Warning

 

Close

Confirm Action

Are you sure you wish to do this?

Confirm Cancel
Member Login
Posted: 10/28/2004 5:53:16 AM EST
Got this in an e-mail from my dad...dunno if it's true, but it's funny as hell.


There I was at six thousand feet over central Iraq, two hundred eighty
knots and we're dropping faster than Paris Hilton's panties. It's a
typical September evening in the Persian Gulf; hotter than a rectal
thermometer and I'm sweating like a priest at a Cub Scout meeting..


But that's neither here nor there. The night is moonless over Baghdad
tonight, and blacker than a Steven King novel. But it's 2004, folks,
and I'm sporting the latest in night-combat technology. Namely,
hand-me-down night vision goggles (NVGs) thrown out by the fighter boys.

Additionally, my 1962 Lockheed C-130E Hercules is equipped with an
obsolete, yet, semi-effective missile warning system (MWS). The MWS
conveniently makes a nice soothing tone in your headset just before
the missile explodes into your airplane. Who says you can't polish a
turd?

At any rate, the NVGs are illuminating ! Baghdad International Airport
like the Las Vegas Strip during a Mike Tyson fight. These NVGs are the
cat's ass. But I've digressed.

The preferred method of approach tonight is the random shallow. This
tactical maneuver allows the pilot to ingress the landing zone in an
unpredictable manner, thus exploiting the supposedly secured perimeter
of the airfield in an attempt to avoid enemy surface-to-air-missiles
and small arms fire. Personally, I wouldn't bet my pink ass on that theory
but the approach is fun as hell and that's the real reason we fly it.

We get a visual on the runway at three miles out, drop down to one
thousand feet above the ground, still maintaining two hundred eighty
knots. Now the fun starts. It's pilot appreciation time as I
descend the mighty Herk to six hundred feet and smoothly, yet very
deliberately, yank into a sixty degree left bank, turning the! aircraft ninety
degrees offset from runway heading. As soon as we roll out of the turn, I
reverse turn to the right a full two hundred seventy degrees in order to roll
out aligned with the runway. Some aeronautical genius coined this maneuver
the " Ninety/ Two-Seventy." Chopping the power during the turn, I
pull back on the yoke just to the point my nether regions start to sag,
bleeding off energy in order to configure the pig for landing.

"Flaps Fifty!, Landing Gear Down!, Before Landing Checklist!" I look
over at the copilot and he's shaking like a cat shitting on a sheet of
ice. Looking further back at the navigator, and even through the NVGs,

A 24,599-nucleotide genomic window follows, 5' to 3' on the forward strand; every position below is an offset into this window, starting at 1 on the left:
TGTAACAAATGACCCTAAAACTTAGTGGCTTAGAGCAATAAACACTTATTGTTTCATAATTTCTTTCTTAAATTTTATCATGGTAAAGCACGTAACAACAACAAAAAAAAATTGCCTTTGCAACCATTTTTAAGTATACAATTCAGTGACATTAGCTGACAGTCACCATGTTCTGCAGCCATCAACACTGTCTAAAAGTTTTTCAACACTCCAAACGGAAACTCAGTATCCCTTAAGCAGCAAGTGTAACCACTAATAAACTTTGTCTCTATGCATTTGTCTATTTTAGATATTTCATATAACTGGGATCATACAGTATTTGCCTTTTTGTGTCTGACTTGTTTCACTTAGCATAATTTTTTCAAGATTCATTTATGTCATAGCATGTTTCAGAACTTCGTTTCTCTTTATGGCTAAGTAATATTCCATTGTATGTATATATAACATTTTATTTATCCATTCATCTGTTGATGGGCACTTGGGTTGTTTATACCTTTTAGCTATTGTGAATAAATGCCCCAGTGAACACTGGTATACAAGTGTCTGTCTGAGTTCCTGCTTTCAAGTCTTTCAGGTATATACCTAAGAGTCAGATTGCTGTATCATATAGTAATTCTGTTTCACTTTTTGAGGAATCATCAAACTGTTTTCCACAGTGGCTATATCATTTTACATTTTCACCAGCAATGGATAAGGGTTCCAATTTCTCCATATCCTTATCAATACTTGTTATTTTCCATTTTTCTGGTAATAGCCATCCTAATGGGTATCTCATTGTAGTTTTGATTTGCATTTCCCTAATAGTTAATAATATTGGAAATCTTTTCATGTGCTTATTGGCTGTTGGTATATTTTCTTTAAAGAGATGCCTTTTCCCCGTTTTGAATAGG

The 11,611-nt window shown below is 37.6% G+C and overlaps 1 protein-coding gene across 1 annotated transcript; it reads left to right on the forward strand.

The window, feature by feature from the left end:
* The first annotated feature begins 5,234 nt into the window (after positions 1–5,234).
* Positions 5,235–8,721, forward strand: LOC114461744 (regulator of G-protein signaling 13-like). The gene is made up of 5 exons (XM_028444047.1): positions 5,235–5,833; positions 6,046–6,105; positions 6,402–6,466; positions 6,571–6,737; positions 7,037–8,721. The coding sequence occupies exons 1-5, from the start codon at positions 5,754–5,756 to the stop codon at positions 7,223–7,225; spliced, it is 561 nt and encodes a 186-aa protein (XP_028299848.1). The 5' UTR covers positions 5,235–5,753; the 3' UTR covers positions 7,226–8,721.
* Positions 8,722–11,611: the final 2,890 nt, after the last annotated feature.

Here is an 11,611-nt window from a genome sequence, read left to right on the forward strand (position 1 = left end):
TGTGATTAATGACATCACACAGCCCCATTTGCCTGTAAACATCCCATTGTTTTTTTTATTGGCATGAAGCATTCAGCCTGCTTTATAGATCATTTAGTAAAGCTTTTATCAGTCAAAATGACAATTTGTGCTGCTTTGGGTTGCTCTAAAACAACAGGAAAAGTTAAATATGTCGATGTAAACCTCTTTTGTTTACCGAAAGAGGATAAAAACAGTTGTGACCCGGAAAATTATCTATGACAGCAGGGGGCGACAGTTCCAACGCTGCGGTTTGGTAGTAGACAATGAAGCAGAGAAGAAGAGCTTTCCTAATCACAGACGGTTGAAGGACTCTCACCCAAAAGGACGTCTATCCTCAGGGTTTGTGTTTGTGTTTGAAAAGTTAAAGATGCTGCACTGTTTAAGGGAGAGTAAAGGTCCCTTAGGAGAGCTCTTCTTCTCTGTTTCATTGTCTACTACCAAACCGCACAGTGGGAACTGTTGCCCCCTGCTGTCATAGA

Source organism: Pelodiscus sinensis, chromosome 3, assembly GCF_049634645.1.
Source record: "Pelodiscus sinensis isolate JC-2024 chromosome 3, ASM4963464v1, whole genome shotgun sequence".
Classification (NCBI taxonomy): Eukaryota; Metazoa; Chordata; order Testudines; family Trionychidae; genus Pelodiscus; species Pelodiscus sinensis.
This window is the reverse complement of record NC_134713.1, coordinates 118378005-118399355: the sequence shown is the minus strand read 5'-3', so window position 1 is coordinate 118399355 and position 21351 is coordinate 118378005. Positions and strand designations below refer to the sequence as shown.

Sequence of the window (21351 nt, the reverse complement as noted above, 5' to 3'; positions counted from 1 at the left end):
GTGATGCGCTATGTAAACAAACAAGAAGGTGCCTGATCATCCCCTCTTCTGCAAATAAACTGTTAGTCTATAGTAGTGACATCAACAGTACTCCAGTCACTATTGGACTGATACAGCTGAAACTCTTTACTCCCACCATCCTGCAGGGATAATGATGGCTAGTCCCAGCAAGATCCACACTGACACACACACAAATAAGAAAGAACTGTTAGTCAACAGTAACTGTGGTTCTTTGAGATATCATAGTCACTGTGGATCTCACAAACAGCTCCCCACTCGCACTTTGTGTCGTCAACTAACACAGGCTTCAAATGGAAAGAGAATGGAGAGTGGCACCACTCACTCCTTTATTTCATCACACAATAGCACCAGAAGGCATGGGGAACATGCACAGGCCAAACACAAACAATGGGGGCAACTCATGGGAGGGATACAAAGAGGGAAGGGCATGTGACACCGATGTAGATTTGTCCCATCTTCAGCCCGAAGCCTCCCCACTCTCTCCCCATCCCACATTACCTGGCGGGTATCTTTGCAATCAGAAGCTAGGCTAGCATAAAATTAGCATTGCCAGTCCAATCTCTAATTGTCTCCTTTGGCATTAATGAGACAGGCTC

I can clearly see the wet spot spreading around his crotch. Finally,
I glance at my steely-eyed flight engineer. His eyebrows rise in unison
as a grin forms on his face. I can tell he's thinking the same thing
I am. "Where do we find such fine young men?" "Flaps One Hundred!" I bark
at the shaking cat. Now it's all aimpoint and airspeed. Aviation 101,
with the exception there's no lights, I'm on NVGs, it's Baghdad, and now
tracers are starting to crisscross the black sky.

Naturally, and not at all surprisingly, I grease the Goodyear's on
brick-one of runway 33 left, bring the throttles to ground idle and
then force the props to full reverse pitch. Tonight, the sound of freedom
is my four Hamilton Standard propellers chewing through the thick,
putrid, Baghdad air. The huge, one hundred thirty thousand pound, lumbering
whisper pig comes to a lurching stop in less than two thousand feet.
Let's see a Viper do that! We exit the runway to a welcoming committee
of government issued Army grunts. It's time to download their beans
and bullets and letters from their sweethearts, look for war booty,! and of
course, urinate on Saddam's home.

Walking down the crew entry steps with my lowest-bidder, Beretta 92F,
9 millimeter strapped smartly to my side, I look around and thank God,
not Allah, I'm an American and I'm on the winning team. Then I thank God
I'm not in the Army.

Knowing once again I've cheated death, I ask myself, "What in the hell
am I doing in this mess?" Is it Duty, Honor, and Country? You bet your
ass. Or could it possibly be for the glory, the swag, and not to mention,
chicks dig the Air Medal. There's probably some truth there too. But
now is not the time to derive the complexities of the superior,
cerebral properties of the human portion of the aviator-man-machine model. It
is however, time to get out of this shit-hole . "Hey copilot clean
yourself up! And how's 'bout the 'Before Starting Engines Checklist."

God, I love this job!

Take Care,

Mike
Link Posted: 10/28/2004 6:22:27 AM EST
got to ride along on somnthing similar- 130 and a "combat landing"

was interesting....
Link Posted: 10/28/2004 6:27:16 AM EST
[Last Edit: 10/28/2004 6:27:31 AM EST by TheRedHorseman]

dropping faster than Paris Hilton's panties


Link Posted: 10/28/2004 6:40:27 AM EST
That guy needs to write a book. His cheap-detective-style prose is priceless!

"lumbering whisper pig"



Link Posted: 10/28/2004 6:49:45 AM EST
Sounds liek my landing at Balad. Only ours was during the day.
Link Posted: 10/28/2004 7:01:03 AM EST
Very funny!

Link Posted: 10/28/2004 7:18:08 AM EST
Them Herkys will make your ass pucker when the driver starts with that "Pilot shit" on an approach to an...... interesting....landing strip.When they are empty I have found...........the hard way.......that them fellows driving them like to have a good time and make the airframe creak.
Link Posted: 10/28/2004 7:24:19 AM EST
I just forwarded this to my buddy. He's at Cherry Point learning to pilot C-130s for the USMC.
Top Top